FreeRange Cycles concept redesign
Unsolicited redesign of a bicycle website incorporating an e-commerce store
Pen & paper, Omnigraffle, Sketch, InVision, Illustrator
FreeRange Cycles is an established bicycle shop located in Seattle, WA. specializing in bicycles and components for both the urban commuter and long-distance rider. They also offer a full-service shop and can handle any type of repair.
The current website is outdated and clunky, leaving users feeling unimpressed and unconfident in the company. Currently their website does not feature an e-commerce component.
By revamping the layout, adding an e-commerce store, and streamlining the experience, users will feel joy and excitement while shopping.
The FreeRange Cycle’s website is a small collection of pages informing cyclists of services, products, and store information.
The existing navigation is shallow, totaling five unique pages. Based on user feedback, navigating pages was difficult due to lack of breadcrumbs. Current pages disappear from the navigation bar once a page tab is clicked. Product visibility was also reported to be poor due to small text size and lack of online procurement option. The “Bikes & Accessories” page features links to manufacturer websites, effectively resulting in low conversion rates.
This is John, a pre-established persona for this project. His needs and pain points can be addressed by creating a seamless online shopping experience, while establishing trust via user reviews.
Three users participated in a card sorting activity to group all the existing features.
"Bikes & Accessories” should be two distinct categories
"Contact Us" and "Our Story" should be in same category
"Links" was ambiguous and outdated
Shopping cart added to bring e-commerce functionality
Pages consolidated to decrease clutter and group relevant information
Product is listed on-site, allowing for procurement through FreeRange Cycles
I began by comparing FreeRange Cycles to three bike shops in close proximity to FreeRange. Specifically, I looked at clientele, services, products, and e-commerce functionalities.
SKETCHES + USER FLOW
I drew three layouts combining typical features across competitor sites, focusing on the online store component, and obtained feedback from four users on which they were most likely to use.
I then created a step-by-step user flow for the procurement process with the user’s preferred layout from my initial sketches to understand how users purchase products.
I expanded upon users’ preferred layout from previous testing by creating paper prototypes focused on testing product accessibility. I tested iterations with five users.
Elements of the navigation bar changed with user feedback.
1. Inclusion of "Home" for easy navigation. Carets added to "Bikes" and "Components" for affordance.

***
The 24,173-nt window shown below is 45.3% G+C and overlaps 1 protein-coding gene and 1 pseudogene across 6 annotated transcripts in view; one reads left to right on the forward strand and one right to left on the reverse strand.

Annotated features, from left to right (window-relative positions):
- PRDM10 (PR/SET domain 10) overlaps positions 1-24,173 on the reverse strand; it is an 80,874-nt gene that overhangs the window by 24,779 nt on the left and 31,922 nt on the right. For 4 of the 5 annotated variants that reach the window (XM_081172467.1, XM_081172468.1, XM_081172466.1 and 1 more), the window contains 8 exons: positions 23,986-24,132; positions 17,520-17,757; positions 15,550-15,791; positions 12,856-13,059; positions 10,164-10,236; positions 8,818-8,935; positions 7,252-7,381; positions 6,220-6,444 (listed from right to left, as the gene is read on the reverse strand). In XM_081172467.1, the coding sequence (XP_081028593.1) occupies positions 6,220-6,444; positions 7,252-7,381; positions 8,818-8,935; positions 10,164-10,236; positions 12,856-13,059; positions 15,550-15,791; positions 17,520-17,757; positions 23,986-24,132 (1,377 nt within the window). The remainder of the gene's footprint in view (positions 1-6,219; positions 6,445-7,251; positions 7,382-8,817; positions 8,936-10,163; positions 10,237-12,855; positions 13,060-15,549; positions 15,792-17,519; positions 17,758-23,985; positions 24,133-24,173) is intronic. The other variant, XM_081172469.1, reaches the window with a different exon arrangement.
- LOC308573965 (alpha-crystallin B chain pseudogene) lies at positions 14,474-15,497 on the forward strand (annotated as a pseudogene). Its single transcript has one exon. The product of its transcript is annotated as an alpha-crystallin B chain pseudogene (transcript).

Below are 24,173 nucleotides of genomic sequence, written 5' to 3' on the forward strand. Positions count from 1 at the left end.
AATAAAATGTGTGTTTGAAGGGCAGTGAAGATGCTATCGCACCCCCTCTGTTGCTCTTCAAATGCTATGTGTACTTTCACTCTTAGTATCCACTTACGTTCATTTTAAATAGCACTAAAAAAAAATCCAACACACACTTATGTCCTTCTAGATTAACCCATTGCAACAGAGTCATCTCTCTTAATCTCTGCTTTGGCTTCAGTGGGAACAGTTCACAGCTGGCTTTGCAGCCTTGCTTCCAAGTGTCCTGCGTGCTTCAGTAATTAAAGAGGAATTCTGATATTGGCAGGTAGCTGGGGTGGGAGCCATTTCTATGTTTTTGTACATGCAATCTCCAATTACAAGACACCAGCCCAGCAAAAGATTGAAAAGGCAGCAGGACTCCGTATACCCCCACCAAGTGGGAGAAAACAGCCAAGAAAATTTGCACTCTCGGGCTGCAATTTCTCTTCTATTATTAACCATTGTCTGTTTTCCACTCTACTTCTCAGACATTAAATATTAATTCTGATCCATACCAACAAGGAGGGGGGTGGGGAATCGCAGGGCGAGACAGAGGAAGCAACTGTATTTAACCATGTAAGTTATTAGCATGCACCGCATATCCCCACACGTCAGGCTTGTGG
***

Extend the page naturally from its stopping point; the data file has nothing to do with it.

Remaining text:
2. “Account” and “Cart” moved to corner to free up room on navigation bar
3. “Component” clarified to “Parts” to address user confusion regarding definition of component
4. “Account” and “Cart” moved back to navigation bar due to users reporting location in corner being unintuitive
I translated the final iteration of paper prototypes into digital wireframes. I tested the clickable prototype with four users to further refine my design.
I gave users three tasks to complete before each usability test:
Find and purchase the highest rated handlebars
Find “Handlebar7” and read the reviews to see if there is a trend in ratings
Find out whether FreeRange Cycles has a special loyalty program
Determine whether users navigate the filter menu successfully
Determine whether users locate the “See all reviews” button easily
Determine whether users navigate to “About” page and scroll to find details at the bottom of page
FINDINGS FROM USABILITY TESTING
Filter dropdown text was unintuitive and confusing
Lack of item search capability
Lack of “in store pick-up” during checkout process
Missing item quantity on specific item pages
Navigation menu was straightforward and easy to navigate
Breadcrumbs increased confidence in navigating the hierarchy
User testing revealed that the core structure and hierarchy of the website was simple and intuitive. However, key minor features were missing. Once "item search", "quantity display", and "in store pick-up" were added, users reported the process to be seamless.
Usability tests confirmed that the redesign resulted in an experience matching users’ expectations of how a modern, online shopping experience should feel. Users were able to easily navigate the online store and purchase items directly from FreeRange Cycles .
I want to design a new system allowing users to purchase complete bicycles in addition to parts for bicycles. I would also like to create a more comprehensive services menu, including a FAQ about bicycle maintenance.
WHAT I LEARNED
Humility. I am not designing for myself so I should not get attached to my designs. Going back to the drawing board, sometimes over and over, is part of the design process and I now embrace that.